• AM2017_Fellows

    ACLS Fellows Candacy Taylor, Ellen Muehlberger, and Lina Verchery presented their research at the 2017 ACLS Annual Meeting.

  • AHPMeritKagugo

    African Humanities Program Fellow Merit Kabugo studies the discourse of rural farmers. 

  • Buddha

    The Robert H. N. Ho Family Foundation Program in Buddhist Studies is a global competition. 

ACLS Collaborative Research Fellowships FAQ

Loading...

Updated July, 10, 2017

Eligibility

Q: What kind of projects does this program fund? Are there some types of project this fellowship program does not fund?

Q: What counts as collaboration for this fellowship?

Q: May I apply for more than one ACLS fellowship in the same competition year?

Q: May I apply as a member of more than one collaborative team in the same competition year?

Q: If I am currently in a PhD program, am I eligible for this fellowship?

Q: May I apply if I have the equivalent of a PhD?

Q: Do all collaborators have to be US citizens or permanent residents to be eligible?

Q: How does ACLS define "appointment at an institution of higher education"?

Q: Does the site of the collaborative work need to be the institution administering project funds?

Q: Must all participants in the fellowship be on leave at the same time?

Q: Am I eligible if I will be on sabbatical and earning sabbatical salary during the fellowship period?

Q: Can an ACLS Collaborative Research Fellowship be deferred?

Online Fellowship and Grant Application (OFA) process

Q: May we edit an application submitted in a previous competition and resubmit it for this year?

Q: How long does it take to fill out the application?

Q: Do we have to complete the application all at once?

Q: Must all collaborators’ sections of the application be submitted before the Project Coordinator submits his/her section?

Q. What is the application deadline for the ACLS Collaborative Research Fellowship program?

Q: I may receive sabbatical funding during the year I would be taking the fellowship, but I do not know for certain or exactly how much it will be. What should I fill in on the application form?

Q: After submitting my proposal, I had an article/book accepted for publication. May new information be added to my publications list?

Q: How can I make sure I receive notification about my application or that I receive responses to queries using the “OFA Help” link within the online fellowship and grant application (OFA) portal? I can I make sure that my letter writers receive ACLS’s email?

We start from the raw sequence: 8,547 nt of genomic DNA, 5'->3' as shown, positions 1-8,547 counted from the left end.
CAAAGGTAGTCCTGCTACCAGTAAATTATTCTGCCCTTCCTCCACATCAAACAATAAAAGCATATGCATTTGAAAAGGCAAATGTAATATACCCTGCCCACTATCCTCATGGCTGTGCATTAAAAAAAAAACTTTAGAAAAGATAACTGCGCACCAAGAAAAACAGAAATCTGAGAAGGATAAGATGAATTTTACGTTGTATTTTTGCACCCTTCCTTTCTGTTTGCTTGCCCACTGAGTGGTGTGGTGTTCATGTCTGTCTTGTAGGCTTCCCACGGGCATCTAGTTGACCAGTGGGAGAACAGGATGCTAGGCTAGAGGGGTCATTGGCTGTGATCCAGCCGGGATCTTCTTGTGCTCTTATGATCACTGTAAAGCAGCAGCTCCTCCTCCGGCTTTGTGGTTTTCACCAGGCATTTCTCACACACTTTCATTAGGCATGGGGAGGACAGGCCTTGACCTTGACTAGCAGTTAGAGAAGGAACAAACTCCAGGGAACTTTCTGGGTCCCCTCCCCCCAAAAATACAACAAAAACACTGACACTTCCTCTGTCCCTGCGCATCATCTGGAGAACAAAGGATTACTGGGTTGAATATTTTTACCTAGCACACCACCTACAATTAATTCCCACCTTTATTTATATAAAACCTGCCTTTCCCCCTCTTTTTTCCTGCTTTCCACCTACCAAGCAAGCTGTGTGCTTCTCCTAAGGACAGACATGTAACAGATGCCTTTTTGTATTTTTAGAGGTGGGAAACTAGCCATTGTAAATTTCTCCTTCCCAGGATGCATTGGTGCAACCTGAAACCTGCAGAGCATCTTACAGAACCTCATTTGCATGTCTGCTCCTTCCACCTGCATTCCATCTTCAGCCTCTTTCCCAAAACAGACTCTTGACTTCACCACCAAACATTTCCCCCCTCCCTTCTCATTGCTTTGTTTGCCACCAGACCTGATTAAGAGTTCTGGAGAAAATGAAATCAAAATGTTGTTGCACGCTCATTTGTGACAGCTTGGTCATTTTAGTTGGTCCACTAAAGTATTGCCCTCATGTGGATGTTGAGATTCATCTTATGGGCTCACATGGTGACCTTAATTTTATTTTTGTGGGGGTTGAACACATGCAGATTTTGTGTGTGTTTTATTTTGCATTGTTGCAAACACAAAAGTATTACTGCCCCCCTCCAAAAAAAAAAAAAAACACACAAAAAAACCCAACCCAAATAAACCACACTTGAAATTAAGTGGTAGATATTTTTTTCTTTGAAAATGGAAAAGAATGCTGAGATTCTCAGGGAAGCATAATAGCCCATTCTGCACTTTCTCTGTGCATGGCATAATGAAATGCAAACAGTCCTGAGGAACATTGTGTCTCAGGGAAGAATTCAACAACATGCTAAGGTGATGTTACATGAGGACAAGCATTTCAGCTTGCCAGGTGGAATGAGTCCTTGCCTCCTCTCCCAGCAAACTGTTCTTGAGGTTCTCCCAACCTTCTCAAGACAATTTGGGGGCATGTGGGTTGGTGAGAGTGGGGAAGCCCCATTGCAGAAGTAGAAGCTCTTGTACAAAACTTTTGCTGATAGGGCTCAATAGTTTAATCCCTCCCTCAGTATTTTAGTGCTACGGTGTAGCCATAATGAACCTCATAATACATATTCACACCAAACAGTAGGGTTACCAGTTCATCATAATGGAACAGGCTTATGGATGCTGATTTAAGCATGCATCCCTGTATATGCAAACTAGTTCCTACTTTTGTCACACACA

Reference letters

Q: Whom should we ask to write our letters of recommendation?

Q: Do all reference letters have to be in the system before we submit the application?

Q: What should we do if one of the referees does not send in the letter s/he agreed to?

Q: Does ACLS accept reference letters from Interfolio or university-based dossier services?

Review process

Q: Who reads the proposal?

Q: Since the application will be read by both experts in the proposal’s discipline(s) and in a range of humanistic fields, how should the proposal be pitched?

Q: How much of the proposal should be devoted to explaining methodology, the project's significance, theoretical framework, work plan, etc.?

Q: How much information on the final product of the collaboration should be included in the proposal? Is a prior book contract a requirement?

Q: What kinds of projects are usually successful in the ACLS Collaborative Research Fellowship competition? Do you have examples of successful proposals?

Q: Can we receive reviewer comments on our application?

Stipend & project budget

Q: If I receive this fellowship from ACLS, can the fellowship monies be paid through my institution instead of my receiving the funds directly?

Q: What is the maximum budget for an ACLS Collaborative Research Fellowship?

Q: If our team will not need the full $180,000 for stipends, can the unused portion be allocated to other project costs?

Q: What is the purpose of the project funds?

Q: Can the budgets for the stipend and project funds include benefits, indirect costs, or overhead?


Eligibility


Q: What kind of projects does this program fund? Are there some types of project this fellowship program does not fund?